All important tweet!

The Tweetment of climate change education

Taking a New Year Tweet from President Trump as a starting point, Pete Milne looks at what schools need to do to promote Education for Sustainable Development (ESD). 

Presidential logic

At the beginning of 2018, President Donald Trump tweeted,

“In the East, it could be the COLDEST New Year’s Eve on record. Perhaps we could use a little bit of that good old Global Warming that our Country, but not other countries, was going to pay TRILLIONS OF DOLLARS to protect against. Bundle up!”

The “logic” at work here is simple: How can climate change, aka global warming, be real if it is so cold outside?


So how much of this misconception is down to ignorance, a lack of educational coverage/ understanding, or possibly a perceived or real lack of connection, relevance or interest?

Regardless of whether we say that climate change is caused by global warming, or that global warming is one symptom of human-caused climate change, we’re essentially talking about the same basic phenomenon: the build-up of excess heat energy in the Earth system which is having a major effect already and will have long-term implications for the future of the planet.

Becoming more aware of the issues we face together is essential, as is the responsibility we have for future generations in providing solutions to the problems that we have created. Our choices and our actions contribute to the well-being or deterioration of the environment. Yet, it’s our Earth, the only one we have. If we don’t care about the environment, who will?

Education for sustainable development (ESD)

As educators, taking action in schools should be straight forward, right? Not at all, of course, as there are a number of challenges faced in schools including:

  • Gaps between awareness and understanding
  • Finding out how to become more sustainable
  • Moving from individual to collective empowerment
  • Finding time and links
  • Rigid curriculum planning
  • Parental involvement
  • Support from school management/budgeting issues
  • Creating a framework for professional development linked to ESD
  • Linking infrastructure change to mind set change
  • Whole community engagement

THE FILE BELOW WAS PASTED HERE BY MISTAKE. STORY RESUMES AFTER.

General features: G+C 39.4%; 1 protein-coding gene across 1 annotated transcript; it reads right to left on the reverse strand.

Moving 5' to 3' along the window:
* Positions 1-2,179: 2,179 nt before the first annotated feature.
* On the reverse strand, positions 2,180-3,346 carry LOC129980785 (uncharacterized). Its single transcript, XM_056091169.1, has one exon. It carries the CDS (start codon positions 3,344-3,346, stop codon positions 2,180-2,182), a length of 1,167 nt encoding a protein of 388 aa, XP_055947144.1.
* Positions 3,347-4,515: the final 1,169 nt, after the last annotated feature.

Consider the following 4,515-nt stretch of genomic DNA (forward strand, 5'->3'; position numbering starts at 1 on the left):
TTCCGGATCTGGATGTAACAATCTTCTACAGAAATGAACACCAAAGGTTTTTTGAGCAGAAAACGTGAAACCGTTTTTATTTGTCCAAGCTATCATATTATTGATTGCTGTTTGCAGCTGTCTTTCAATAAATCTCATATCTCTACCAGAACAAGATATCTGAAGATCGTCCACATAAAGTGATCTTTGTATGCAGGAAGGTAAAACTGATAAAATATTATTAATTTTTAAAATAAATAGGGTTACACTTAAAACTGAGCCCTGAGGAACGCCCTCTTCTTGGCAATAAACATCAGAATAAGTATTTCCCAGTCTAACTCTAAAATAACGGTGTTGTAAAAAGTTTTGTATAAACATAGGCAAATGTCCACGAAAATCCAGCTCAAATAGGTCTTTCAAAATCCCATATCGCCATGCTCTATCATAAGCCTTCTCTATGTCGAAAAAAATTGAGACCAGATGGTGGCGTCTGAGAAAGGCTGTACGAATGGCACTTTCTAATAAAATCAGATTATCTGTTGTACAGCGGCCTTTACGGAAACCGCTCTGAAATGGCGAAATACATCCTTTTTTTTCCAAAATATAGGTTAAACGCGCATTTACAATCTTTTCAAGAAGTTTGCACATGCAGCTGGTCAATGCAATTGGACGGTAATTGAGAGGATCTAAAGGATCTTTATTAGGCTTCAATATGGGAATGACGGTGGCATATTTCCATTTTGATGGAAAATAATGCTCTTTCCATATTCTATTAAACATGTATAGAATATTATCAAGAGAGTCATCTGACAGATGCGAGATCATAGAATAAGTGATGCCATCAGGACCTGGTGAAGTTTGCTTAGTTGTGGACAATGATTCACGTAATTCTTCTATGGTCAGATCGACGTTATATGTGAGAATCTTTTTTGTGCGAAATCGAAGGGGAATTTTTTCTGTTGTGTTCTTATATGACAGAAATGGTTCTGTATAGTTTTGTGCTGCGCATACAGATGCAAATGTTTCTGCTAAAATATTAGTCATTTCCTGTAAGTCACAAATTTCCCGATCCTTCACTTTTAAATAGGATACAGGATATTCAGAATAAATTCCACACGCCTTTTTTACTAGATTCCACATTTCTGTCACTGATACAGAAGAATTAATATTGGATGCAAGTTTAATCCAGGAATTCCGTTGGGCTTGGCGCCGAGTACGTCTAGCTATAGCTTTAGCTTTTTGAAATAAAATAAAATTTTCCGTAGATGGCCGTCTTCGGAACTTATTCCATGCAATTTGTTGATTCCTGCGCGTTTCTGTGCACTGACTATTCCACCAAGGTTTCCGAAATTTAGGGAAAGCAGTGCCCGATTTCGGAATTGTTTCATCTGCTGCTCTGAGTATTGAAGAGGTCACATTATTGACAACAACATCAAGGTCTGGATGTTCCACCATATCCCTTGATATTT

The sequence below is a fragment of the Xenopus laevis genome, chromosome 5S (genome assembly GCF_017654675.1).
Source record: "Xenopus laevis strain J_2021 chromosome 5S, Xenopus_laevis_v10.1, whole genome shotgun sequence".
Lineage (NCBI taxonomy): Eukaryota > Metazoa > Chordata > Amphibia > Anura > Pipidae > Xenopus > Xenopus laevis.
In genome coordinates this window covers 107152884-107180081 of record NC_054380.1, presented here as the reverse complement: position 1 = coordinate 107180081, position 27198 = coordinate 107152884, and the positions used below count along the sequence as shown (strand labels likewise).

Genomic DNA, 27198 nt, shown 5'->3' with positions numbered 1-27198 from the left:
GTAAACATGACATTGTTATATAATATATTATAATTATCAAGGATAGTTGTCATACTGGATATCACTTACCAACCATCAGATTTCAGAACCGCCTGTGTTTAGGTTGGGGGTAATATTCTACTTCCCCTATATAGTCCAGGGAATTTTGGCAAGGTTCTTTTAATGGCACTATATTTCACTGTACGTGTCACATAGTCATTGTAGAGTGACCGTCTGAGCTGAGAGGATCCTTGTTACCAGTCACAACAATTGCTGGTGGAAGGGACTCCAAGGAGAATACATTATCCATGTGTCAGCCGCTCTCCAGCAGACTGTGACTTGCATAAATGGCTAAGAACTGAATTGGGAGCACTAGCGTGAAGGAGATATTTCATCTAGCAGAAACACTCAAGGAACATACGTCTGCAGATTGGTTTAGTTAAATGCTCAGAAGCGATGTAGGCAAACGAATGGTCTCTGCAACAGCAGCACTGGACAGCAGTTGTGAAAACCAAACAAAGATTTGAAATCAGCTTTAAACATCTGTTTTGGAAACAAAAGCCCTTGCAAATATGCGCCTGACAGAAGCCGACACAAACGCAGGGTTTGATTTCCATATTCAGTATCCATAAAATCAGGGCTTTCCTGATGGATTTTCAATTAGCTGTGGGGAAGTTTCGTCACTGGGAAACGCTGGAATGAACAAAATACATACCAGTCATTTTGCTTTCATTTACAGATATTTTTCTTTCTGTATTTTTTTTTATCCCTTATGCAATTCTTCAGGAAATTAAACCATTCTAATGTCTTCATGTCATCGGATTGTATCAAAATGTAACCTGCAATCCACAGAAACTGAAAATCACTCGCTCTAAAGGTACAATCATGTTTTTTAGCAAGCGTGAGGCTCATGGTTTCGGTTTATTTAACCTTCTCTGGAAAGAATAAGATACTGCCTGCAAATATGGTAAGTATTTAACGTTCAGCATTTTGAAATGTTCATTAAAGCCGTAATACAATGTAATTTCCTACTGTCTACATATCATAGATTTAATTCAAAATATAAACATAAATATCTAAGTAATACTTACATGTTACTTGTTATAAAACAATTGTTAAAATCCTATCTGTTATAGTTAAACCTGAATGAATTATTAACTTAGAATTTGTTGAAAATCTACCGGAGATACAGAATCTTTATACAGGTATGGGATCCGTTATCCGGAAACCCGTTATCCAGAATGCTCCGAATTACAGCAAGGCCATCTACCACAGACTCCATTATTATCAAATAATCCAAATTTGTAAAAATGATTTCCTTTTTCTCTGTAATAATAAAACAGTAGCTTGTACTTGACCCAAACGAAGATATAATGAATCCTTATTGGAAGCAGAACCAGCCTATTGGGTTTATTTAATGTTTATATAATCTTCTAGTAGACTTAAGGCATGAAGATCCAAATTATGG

• A greater sense of Global Citizenship
PD and whole school engagement

While these roadblocks can prevent progress, I have found that the keys to moving forward are by conducting effective Professional Development and promoting whole school engagement initiatives, which ultimately promote the realisation of why climate change is so critical to understand and how actions can help.

Restrictions on the curriculum and time are of course very real. What tends to happen is that perhaps a couple of teachers and an ‘eco’ group drive the agenda as best they can, supported by one or two events through the year. However, this is often not enough to promote whole school awareness of the issues that explain the need for action.

The big issues need understanding

Environmental degradation, climate change, species extinction, rising sea levels, excessive or unequal consumption, resource depletion and lack of wellness in our world are local and global problems, so students need to learn what is going on. These are big issues that need to be properly understood.

Individuals made aware of the effects of global warming through whole school engagment and given opportunities to impact change within their school and the local environment can result in a more concerted effort and focus on:

  • Environmental impact reduction
  • Increased appreciation for the natural world
  • Energy saving and cost cutting
  • Understanding and empathy
  • Ownership of issues and behaviour change


So why not take a good look at what your school is doing to address climate change and its interlinked consequences?

Maybe start with DJT’s tweet and see what reaction you get!!





Peter Milne is Founder/Director of Target4Green, a UK based company that supports ESD and Global Citizenship through in-school CPD, student assemblies and workshops, as well as consultancy.

For more about Peter’s work see his website –  click on the logo

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